Office of Civil Rights – U.S. Department of Education


OCR: Office for Civil Rights Link to Home Page

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Overview of the Agency

The mission of the Office for Civil Rights is to ensure equal access to education and to promote educational excellencethroughout the nation through vigorous enforcement of civil rights.

We serve student populations facing discrimination and the advocates and institutions promoting systemic solutions to civil rights problems. An important responsibility is resolving complaints of discrimination. Agency-initiated cases, typically called compliance reviews, permit OCR to target resources on compliance problems that appear particularly acute. OCR also provides technical assistance to help institutions achieve voluntary compliance with the civil rights laws that OCR enforces. An important part of OCR’s technical assistance is partnerships designed to develop creative approaches to preventing and addressing discrimination.


April 22, 2014

Restricting Advanced Placement Courses « CBS Philly

By Dr. Marciene Mattleman   Restricting Advanced Placement Courses « CBS Philly.


April 20, 2014 – Philadelphia, PA From The Lawyers Committee for Civil Rights Under Law and The Huffington Postss

Minority Students Don’t Only Get Less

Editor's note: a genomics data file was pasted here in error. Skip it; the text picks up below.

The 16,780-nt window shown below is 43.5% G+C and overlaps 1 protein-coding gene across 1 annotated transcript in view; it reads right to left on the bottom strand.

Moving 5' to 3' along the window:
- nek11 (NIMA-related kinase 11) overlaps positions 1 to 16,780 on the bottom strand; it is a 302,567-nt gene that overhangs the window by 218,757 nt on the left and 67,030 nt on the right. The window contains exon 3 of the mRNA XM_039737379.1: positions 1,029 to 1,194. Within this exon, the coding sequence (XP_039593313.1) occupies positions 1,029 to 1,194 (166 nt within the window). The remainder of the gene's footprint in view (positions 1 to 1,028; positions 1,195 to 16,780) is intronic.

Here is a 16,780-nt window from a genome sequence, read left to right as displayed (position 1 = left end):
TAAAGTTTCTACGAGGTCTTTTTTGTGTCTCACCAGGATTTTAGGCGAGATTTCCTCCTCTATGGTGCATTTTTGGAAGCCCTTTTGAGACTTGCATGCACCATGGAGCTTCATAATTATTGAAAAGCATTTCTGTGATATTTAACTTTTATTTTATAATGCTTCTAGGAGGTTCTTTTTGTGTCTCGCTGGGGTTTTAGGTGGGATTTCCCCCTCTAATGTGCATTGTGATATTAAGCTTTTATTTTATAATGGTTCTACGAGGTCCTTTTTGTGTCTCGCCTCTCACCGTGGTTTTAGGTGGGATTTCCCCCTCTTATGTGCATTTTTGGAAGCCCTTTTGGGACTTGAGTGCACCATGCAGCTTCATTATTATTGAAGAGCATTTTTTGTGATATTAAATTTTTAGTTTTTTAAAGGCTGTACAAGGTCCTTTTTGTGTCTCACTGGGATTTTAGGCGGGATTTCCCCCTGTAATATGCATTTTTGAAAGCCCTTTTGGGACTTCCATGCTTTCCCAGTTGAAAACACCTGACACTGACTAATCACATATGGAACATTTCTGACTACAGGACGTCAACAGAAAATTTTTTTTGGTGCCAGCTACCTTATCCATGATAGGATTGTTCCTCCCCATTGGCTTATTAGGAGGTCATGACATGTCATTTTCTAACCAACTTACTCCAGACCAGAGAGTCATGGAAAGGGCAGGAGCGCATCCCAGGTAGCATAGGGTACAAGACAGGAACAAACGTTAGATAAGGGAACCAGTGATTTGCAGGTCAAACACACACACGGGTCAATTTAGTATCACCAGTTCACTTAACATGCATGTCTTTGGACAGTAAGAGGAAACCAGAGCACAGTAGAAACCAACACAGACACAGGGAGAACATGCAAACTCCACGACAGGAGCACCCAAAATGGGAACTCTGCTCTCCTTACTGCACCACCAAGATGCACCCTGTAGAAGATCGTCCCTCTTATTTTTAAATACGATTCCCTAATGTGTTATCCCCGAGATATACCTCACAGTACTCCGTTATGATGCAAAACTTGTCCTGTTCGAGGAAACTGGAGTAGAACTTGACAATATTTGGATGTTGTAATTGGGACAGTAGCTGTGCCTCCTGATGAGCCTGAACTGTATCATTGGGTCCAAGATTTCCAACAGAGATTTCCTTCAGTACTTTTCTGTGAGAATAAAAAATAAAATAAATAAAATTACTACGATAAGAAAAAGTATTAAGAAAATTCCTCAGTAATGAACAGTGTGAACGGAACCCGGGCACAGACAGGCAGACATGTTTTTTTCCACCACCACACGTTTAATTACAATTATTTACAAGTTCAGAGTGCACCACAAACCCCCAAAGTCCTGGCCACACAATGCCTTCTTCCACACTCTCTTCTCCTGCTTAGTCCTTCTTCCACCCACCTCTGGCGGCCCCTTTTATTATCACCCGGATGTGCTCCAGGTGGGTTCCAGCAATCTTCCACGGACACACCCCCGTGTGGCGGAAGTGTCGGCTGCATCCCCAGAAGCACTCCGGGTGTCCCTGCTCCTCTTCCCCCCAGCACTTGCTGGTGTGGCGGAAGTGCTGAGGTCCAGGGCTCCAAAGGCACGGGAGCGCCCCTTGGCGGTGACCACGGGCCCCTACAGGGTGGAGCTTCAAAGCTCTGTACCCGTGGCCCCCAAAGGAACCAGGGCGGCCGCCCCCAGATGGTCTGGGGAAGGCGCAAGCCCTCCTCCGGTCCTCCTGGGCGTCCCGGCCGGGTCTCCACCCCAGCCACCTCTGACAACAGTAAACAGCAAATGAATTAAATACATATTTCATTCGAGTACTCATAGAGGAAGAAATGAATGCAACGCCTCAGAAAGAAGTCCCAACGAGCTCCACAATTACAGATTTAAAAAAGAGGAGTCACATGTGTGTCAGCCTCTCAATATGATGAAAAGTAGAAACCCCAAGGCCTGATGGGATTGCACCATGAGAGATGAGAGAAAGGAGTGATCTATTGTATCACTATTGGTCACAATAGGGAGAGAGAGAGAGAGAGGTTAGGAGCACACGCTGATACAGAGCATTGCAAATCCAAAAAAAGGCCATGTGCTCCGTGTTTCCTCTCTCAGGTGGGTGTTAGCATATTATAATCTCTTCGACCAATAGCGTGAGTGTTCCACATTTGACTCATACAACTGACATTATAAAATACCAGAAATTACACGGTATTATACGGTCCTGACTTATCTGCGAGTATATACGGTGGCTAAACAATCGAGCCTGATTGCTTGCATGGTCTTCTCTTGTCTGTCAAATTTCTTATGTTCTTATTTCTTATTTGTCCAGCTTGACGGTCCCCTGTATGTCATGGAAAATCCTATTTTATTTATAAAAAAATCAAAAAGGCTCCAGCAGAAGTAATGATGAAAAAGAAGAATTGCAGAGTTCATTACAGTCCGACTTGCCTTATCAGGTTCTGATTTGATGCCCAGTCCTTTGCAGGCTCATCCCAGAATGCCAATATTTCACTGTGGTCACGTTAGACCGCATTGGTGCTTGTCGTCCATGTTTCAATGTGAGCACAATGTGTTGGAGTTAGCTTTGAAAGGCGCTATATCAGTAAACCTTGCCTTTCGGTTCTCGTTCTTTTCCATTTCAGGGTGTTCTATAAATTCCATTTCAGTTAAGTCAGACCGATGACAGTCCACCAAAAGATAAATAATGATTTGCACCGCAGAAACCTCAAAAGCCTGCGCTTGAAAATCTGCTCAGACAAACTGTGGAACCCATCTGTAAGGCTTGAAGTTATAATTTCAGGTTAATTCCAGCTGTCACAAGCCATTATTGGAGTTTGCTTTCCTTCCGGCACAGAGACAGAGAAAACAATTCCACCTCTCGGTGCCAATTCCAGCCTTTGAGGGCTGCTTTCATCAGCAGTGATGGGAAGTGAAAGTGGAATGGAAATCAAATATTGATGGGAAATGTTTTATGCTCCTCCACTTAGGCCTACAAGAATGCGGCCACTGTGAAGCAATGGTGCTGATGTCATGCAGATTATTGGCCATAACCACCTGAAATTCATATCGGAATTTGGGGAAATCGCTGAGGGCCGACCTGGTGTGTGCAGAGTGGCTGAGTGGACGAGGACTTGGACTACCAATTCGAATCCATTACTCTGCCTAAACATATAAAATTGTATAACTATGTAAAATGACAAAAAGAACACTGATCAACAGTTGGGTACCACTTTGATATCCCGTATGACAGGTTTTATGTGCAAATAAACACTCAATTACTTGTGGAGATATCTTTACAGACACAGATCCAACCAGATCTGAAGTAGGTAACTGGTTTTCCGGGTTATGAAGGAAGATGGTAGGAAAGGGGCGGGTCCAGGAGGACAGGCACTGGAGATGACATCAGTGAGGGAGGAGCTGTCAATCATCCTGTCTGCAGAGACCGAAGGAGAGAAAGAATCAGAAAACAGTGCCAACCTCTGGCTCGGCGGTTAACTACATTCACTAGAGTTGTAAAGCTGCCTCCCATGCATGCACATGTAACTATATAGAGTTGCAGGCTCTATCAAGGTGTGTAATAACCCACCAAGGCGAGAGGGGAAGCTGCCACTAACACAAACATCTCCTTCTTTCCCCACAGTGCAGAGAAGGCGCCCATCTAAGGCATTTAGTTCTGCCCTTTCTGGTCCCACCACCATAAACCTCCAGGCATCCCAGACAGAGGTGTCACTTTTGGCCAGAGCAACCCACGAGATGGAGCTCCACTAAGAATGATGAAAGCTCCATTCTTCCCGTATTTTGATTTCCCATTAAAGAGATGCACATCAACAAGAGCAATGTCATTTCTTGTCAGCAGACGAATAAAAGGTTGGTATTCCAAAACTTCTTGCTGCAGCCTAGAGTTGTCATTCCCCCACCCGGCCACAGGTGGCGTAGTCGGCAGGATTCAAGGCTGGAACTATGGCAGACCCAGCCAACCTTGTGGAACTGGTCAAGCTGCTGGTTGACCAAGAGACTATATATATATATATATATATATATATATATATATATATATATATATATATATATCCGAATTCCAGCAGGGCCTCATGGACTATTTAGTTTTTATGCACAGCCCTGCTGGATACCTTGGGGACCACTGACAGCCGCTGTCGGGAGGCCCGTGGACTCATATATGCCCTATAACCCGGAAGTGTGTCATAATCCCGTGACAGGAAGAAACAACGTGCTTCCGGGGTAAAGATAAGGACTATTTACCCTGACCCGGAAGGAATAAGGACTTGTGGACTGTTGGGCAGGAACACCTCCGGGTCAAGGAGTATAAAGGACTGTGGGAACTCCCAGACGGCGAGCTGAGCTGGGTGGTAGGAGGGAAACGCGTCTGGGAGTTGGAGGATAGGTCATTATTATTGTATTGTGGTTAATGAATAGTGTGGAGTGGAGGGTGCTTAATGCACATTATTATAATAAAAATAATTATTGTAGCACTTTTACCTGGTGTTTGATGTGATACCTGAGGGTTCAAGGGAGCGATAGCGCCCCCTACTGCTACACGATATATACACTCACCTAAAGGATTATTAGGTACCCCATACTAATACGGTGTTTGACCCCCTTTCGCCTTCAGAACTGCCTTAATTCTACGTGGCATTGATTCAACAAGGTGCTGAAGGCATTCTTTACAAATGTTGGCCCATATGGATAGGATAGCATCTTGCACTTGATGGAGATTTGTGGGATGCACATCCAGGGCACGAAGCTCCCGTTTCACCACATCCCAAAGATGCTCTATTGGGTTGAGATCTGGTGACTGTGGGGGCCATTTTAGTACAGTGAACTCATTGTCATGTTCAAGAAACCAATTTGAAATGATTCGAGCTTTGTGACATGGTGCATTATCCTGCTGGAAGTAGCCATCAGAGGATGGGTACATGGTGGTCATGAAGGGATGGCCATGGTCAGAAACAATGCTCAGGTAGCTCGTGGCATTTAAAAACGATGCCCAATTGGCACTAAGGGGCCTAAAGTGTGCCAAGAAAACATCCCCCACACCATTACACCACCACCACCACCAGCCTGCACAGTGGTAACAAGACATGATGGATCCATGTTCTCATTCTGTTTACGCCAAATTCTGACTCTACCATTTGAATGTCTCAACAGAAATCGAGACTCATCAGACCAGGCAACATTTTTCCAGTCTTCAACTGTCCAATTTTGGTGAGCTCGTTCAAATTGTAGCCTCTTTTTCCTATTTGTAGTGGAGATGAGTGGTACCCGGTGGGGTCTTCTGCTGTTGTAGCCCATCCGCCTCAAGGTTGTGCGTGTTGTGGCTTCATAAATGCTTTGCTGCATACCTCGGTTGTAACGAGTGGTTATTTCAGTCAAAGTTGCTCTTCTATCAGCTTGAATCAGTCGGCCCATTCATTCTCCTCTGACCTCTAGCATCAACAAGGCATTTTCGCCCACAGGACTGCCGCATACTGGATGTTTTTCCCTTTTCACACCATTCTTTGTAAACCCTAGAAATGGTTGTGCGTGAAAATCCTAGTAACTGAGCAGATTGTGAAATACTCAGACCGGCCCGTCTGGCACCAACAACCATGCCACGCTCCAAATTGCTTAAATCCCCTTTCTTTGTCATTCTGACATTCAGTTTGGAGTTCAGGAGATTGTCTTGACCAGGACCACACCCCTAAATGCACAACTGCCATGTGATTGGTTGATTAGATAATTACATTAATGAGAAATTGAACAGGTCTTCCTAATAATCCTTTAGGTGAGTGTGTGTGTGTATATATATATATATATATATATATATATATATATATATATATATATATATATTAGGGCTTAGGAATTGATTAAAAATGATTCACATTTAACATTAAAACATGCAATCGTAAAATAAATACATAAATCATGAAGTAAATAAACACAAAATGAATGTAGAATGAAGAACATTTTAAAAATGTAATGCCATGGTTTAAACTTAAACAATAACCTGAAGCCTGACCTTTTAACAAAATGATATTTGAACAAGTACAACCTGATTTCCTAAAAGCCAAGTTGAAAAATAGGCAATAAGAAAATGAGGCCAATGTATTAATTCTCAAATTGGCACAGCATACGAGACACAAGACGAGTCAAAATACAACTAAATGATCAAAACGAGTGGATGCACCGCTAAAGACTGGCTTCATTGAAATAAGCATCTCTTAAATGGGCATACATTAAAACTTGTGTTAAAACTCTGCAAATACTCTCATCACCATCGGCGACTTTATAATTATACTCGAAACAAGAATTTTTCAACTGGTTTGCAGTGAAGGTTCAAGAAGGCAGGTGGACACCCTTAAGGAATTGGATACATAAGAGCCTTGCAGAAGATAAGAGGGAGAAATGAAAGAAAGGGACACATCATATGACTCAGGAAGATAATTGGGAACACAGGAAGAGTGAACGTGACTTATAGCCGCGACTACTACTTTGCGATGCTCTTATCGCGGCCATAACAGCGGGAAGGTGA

Experienced Teachers, They Also Get

Less Effective Ones


It’s already known that low-income students of color generally have less experienced teachers, but a new study from the Center for American Progress reveals they have less effective teachers, too.

The Center For American Progress report, released Friday, analyzed the evaluation scores of teachers in low-income and affluent districts in both Massachusetts and Louisiana.

Throughout the past few years, states have been incentivized to adopt new teacher evaluation systems through Race To The Top funding. The teacher evaluations in Massachusetts and Louisiana — two states that are unique in making evaluation scores public — rate teachers based on measures like student scores on standardized tests and effectiveness during classroom observation sessions.

In Louisiana, where teachers are rated as either “ineffective,” “effective-emerging,” “effective-proficient” or “highly effective,” researchers found that “a student in a school in the highest-poverty quartile is almost three times as likely to be taught by a teacher rated ineffective as a student in a school in the lowest-poverty quartile.”

The graphic below shows the breakdown of scores:


Similarly, students in schools with a high concentration of minorities are more than twice as likely to have an ineffective teacher than students in schools with a low minority enrollment.

Massachusetts teachers receive ratings such as “unsatisfactory,” “needs improvement,” “proficient” or “exemplary.” Although Massachusetts has fewer teachers with poor ratings than Louisiana, students in high-poverty schools are three times as likely to be taught by a teacher rated “unsatisfactory” than students in low-poverty schools, the report notes. See the graphic below:


Results are similar for schools with a high concentration of minority students.

Another Center For American Progress study, also out Friday, analyzed the root causes for what is called the unequal distribution of teachers. The report noted that while No Child Left Behind previously asked states to devise plans that would ensure the equitable distribution of teachers, subsequent waivers gave states flexibility from these requirements.